Global pizza purveyor Domino’s is planning to use self-driving pods to deliver its cheesy meals to hungry customers. The food company is partnering with California-based tech startup Nuro for a trial service in Houston, Texas later this year.

 

 

Amazon is creating detailed 3D models of suburbia to train its new delivery robots — from theverge.com by James Vincent
‘Eventually, we’ll be delivering around the world.’

 

 

From DSC:
Instead of Amazon having their army of robots/drones, Domino’s having their army of driverless pods, etc…perhaps we should think about how we want this all to unfold in the future — especially with an eye on what the world will be like for future generations.

 

“The company won’t say where or when it plans to expand these tests…”

 

From DSC:
It should NOT be Amazon’s decision (nor Domino’s decision, nor any other company’s decision) to expand any tests here! It should be up to citizens to weigh in on what we want our future to look like before any such endeavors are allowed to move forward another inch.

 

From DSC:
Are you kidding me!? Geo-fencing technology or not, I don’t trust this for one second.


Amazon patents ‘surveillance as a service’ tech for its delivery drones — from theverge.com by Jon Porter
Including technology that cuts out footage of your neighbor’s house

Excerpt:

The patent gives a few hints how the surveillance service could work. It says customers would be allowed to pay for visits on an hourly, daily, or weekly basis, and that drones could be equipped with night vision cameras and microphones to expand their sensing capabilities.

 

Amazon launches Personalize, a fully managed AI-powered recommendation service — from venturebeat.com Kyle Wiggers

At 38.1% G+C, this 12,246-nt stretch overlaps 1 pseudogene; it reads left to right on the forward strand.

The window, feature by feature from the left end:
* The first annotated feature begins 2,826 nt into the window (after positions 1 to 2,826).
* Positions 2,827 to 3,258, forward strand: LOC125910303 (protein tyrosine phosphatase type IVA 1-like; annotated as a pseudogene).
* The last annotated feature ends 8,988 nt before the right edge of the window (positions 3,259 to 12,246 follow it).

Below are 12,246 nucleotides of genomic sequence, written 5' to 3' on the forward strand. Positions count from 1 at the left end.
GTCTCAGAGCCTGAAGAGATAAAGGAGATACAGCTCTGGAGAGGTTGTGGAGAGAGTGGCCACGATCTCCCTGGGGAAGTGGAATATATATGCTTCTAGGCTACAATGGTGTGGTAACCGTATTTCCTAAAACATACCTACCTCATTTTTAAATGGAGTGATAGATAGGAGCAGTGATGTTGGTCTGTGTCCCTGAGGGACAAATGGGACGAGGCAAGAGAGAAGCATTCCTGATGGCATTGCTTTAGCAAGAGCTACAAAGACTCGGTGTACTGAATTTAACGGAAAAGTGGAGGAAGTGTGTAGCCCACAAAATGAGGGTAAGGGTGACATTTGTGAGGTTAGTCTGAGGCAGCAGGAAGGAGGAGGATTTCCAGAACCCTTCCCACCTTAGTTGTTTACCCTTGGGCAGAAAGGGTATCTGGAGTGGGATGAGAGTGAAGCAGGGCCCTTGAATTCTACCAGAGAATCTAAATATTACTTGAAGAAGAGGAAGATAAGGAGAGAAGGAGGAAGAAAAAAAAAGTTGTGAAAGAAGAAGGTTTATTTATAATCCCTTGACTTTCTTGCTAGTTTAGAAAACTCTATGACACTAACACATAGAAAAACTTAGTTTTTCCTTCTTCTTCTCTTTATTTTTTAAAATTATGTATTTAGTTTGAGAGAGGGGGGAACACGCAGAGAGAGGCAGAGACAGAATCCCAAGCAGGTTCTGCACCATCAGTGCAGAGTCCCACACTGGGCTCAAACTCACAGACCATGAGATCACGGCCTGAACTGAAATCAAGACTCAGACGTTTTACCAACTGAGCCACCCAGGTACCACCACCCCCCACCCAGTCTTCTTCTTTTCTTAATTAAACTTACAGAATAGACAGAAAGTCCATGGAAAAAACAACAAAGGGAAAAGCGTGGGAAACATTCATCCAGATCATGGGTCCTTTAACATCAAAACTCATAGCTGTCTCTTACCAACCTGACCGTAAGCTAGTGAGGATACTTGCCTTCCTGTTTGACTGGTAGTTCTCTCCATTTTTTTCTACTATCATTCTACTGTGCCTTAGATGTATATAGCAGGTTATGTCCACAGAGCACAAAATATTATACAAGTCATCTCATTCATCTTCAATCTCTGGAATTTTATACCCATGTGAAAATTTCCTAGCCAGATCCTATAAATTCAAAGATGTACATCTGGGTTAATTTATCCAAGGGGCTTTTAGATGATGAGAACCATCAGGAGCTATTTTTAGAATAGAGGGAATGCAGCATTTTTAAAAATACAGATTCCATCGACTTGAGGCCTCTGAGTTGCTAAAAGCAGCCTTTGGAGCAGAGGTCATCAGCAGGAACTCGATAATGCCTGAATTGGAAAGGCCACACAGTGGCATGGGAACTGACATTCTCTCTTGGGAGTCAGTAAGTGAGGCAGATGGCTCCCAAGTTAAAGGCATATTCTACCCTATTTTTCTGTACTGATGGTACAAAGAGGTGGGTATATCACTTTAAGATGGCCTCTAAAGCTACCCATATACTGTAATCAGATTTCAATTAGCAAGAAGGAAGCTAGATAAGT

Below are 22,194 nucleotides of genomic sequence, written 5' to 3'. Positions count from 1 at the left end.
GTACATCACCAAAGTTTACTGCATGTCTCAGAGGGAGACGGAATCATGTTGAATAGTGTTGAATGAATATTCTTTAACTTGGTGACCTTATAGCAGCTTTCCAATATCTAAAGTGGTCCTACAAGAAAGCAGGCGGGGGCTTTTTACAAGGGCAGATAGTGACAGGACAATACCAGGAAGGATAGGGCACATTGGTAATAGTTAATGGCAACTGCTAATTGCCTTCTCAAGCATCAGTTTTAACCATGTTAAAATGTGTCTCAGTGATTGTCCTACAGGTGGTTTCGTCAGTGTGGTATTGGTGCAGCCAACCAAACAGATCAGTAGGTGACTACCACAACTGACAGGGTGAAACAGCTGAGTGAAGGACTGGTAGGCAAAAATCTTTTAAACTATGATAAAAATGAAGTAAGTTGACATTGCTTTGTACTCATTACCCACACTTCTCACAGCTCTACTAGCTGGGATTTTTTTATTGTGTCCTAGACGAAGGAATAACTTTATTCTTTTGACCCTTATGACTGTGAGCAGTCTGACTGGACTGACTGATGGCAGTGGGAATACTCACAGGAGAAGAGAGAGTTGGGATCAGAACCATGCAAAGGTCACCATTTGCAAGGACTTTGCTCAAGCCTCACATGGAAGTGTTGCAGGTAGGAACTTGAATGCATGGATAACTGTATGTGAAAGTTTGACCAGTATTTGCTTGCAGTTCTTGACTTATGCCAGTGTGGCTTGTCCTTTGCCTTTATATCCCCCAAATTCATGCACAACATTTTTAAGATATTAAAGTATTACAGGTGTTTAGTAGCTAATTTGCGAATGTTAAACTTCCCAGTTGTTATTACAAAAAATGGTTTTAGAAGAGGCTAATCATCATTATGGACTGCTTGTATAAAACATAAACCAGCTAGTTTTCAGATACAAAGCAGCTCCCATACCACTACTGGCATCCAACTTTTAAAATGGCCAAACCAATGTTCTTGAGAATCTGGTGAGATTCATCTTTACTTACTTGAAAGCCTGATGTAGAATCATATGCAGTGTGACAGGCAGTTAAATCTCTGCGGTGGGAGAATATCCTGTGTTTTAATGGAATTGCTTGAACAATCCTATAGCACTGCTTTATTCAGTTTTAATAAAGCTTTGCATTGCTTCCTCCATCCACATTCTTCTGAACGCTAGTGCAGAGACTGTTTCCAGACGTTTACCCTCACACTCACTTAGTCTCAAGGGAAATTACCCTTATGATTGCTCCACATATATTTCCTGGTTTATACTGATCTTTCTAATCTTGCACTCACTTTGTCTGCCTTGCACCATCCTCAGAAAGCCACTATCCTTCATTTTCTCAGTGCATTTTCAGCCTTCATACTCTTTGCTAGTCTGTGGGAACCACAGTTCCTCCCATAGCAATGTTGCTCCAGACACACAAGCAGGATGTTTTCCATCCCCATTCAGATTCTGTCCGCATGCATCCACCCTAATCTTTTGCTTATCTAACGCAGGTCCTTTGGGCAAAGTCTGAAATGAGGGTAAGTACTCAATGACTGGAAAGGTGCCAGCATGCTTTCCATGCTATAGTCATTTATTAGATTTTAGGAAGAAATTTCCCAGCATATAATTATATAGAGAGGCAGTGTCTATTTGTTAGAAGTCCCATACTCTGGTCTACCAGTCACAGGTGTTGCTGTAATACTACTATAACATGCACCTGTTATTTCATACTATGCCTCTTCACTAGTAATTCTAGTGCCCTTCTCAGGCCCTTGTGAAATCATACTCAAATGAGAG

Excerpt:

Amazon [on 6/10/19] announced the general availability of Amazon Personalize, an AWS service that facilitates the development of websites, mobile apps, and content management and email marketing systems that suggest products, provide tailored search results, and customize funnels on the fly.

 

 

 

How surveillance cameras could be weaponized with A.I. — from nytimes.com by Niraj Chokshi
Advances in artificial intelligence could supercharge surveillance cameras, allowing footage to be constantly monitored and instantly analyzed, the A.C.L.U. warned in a new report.

Excerpt:

In the report, the organization imagined a handful of dystopian uses for the technology. In one, a politician requests footage of his enemies kissing in public, along with the identities of all involved. In another, a life insurance company offers rates based on how fast people run while exercising. And in another, a sheriff receives a daily list of people who appeared to be intoxicated in public, based on changes to their gait, speech or other patterns.

Analysts have valued the market for video analytics at as much as $3 billion, with the expectation that it will grow exponentially in the years to come. The important players include smaller businesses as well as household names such as Amazon, Cisco, Honeywell, IBM and Microsoft.

 

From DSC:
We can no longer let a handful of companies tell the rest of us how our society will be formed/shaped/act. 

For example, Amazon should NOT be able to just send its robots/drones to deliver packages — that type of decision is NOT up to them. I have a suspicion that Amazon cares more about earning larger profits and pleasing Wall Street rather than being concerned with our society at large. If Amazon is able to introduce their robots all over the place, what’s to keep any and every company from introducing their own army of robots or drones? If we allow this to occur, it won’t be long before our streets, sidewalks, and air spaces are filled with noise and clutter.